Linear Shot Put Technique Explained

The shot put event originates from heavy stone-throwing competitions in England and Scotland during the 15th century and was included in the first modern Olympiad of 1896 in Athens. Here we explain the more traditional linear movement which is a backward shift across the circle.


Think of all throws having three phases, a beginning, middle and end and in each phase there are several sections. In the case of the following linear technique, the beginning is the stand and sit followed by the middle, the glide, and turn, and the end is the delivery. For the rotational shot, the beginning is the pre-flight, the middle the take-off and transition and the end is the release

Within these sections are the behaviour goals we are looking to achieve in pursuit of good technique. The key to being successful at both techniques is to develop good rhythm i.e.1-2,3 turn the feet and punch the shot, with the angle of delivery slightly lower in the rotational shot

The following sequences are written for a right-handed thrower (12 o’clock is the back of the circle, so the front is 6)

Step 1: Stand

  • Stand at the back of the circle facing 12 and hold the shot in the right hand with an even finger spread with thumb on downside
  • Do not hold in the palm of the hand, but instead on the fingers
  • The elbow of the throwing arm should be at shoulder height in the 12/3 position i.e. face & chest looking at 12 and the elbow pointing to 3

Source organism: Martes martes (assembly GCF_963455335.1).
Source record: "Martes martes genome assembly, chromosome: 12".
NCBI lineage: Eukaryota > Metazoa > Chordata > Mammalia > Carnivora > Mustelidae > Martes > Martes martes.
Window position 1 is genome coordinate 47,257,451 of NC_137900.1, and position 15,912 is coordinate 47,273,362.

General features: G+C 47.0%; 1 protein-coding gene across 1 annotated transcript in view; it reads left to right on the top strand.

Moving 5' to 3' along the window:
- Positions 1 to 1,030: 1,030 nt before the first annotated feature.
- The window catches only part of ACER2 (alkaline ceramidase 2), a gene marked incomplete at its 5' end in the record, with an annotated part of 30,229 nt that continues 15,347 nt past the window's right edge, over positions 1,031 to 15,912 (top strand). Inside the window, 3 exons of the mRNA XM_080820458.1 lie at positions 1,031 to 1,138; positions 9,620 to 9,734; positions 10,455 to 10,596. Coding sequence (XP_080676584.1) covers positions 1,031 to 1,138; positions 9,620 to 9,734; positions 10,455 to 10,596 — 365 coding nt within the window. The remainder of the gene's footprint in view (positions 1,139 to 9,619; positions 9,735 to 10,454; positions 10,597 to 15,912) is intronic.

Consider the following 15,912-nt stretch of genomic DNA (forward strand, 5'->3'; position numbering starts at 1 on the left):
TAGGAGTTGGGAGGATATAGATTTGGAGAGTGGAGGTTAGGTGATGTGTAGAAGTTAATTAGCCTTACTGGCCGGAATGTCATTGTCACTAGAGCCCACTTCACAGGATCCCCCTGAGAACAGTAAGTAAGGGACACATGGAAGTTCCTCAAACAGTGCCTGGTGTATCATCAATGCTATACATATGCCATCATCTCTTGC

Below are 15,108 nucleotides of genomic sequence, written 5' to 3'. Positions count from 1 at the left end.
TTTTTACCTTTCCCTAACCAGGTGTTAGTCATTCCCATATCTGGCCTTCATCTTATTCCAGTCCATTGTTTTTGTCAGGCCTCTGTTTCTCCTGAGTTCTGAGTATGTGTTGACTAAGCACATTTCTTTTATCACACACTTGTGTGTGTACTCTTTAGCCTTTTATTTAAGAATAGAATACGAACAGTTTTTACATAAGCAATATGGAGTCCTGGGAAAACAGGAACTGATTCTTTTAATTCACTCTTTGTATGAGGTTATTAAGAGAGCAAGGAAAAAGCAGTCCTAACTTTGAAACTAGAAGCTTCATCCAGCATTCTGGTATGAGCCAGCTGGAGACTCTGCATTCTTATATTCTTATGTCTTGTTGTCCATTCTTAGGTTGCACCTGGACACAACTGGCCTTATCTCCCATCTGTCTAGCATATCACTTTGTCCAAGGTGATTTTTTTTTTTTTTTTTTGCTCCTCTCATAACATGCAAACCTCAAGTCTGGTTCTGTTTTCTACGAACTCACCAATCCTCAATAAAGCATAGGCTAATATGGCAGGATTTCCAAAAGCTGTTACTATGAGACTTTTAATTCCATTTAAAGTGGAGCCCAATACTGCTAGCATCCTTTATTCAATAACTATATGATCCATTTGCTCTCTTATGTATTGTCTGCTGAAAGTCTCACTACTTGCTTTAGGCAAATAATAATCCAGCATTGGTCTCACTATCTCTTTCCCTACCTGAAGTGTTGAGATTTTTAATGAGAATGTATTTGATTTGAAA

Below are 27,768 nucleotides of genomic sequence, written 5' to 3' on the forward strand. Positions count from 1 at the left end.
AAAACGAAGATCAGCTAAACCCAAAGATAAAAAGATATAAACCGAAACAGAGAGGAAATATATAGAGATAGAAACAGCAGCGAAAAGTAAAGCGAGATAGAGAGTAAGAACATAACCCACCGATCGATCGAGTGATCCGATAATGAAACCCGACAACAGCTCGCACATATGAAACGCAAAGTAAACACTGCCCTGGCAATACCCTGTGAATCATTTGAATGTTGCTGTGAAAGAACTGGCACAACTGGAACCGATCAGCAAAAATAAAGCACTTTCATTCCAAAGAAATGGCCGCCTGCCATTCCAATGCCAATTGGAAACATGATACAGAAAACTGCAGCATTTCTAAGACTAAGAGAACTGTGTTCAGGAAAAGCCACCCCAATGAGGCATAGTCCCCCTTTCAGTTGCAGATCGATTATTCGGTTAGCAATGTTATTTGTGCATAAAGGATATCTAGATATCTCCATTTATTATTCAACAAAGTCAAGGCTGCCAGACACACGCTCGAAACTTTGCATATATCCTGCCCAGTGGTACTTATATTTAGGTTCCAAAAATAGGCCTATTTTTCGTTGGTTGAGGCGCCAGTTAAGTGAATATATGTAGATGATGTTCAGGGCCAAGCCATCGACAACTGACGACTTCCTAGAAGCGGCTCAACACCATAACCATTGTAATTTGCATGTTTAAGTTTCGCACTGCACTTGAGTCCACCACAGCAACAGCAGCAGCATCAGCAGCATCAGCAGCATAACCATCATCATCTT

• Think neck-ball-elbow inline
  • Maintaining this position until delivery will help the force generated go in the direction of the throw
  • Keep body weight on the right foot with left foot slightly back from the right.

Step 2: Sit

  • Sit by bringing the left foot close to right foot (don’t cross legs at this point) then push back of the right heel, simultaneously driving left foot back, so that legs briefly hold a split A position

Glide 3 – Glide

Two techniques can be used:

  • Sit down and glide, takes a little longer (more air time)
  • Sit backward and glide
  • When starting the glide use a focal point at the back of the circle to hold attention and try to maintain chest and right arm in position (12/3)
  • Down (slowly) glide then land with the right foot slightly flexed pointing at around 10
  • The rhythm of the glide should be 1-2,3
  • When landing ensure body weight has not moved over the left foot

Step 4 – Land

  • When landing the body should be braced and body-weight over the right foot with shoulders and elbow still facing the back of the circle in 12/3 position;
  • The left foot lands between 6 & 5 just behind the stop board
  • Remember to hold the core position and resist throwing until the elbow has been moved to the low point of 12 as shoulders come around the head
  • Important that the head remains passive so that the shoulders and trunk rotate around the head (core movement)

Step 5 – Turn

  • Moving the feet only, ground the right foot underneath to make a turn on the right foot toes and the left leg heel grounds to form the block
  • Ensure shoulders are still parallel to the ground as a long (linear) straight line push on the shot is needed
  • The trajectory of the shot should be around 45ْ to achieve optimum distance

Step 6 – Delivery

  • Ensure core movement around head, do not drop left shoulder on delivery
  • As the right (power) hand pushes the shot up at 45ْ so must the left (block) arm pull down at 45ْ to achieve a core throw
  • Use the mnemonic phrase Punch Pop (punch the giant & pop the elf)
  • When performing the right toe turn / left heel block with the feet punch the giant (the power arm punches up at 45ْ ) and pop the elf (as the block elbow comes down at 45ْ with equal force) 
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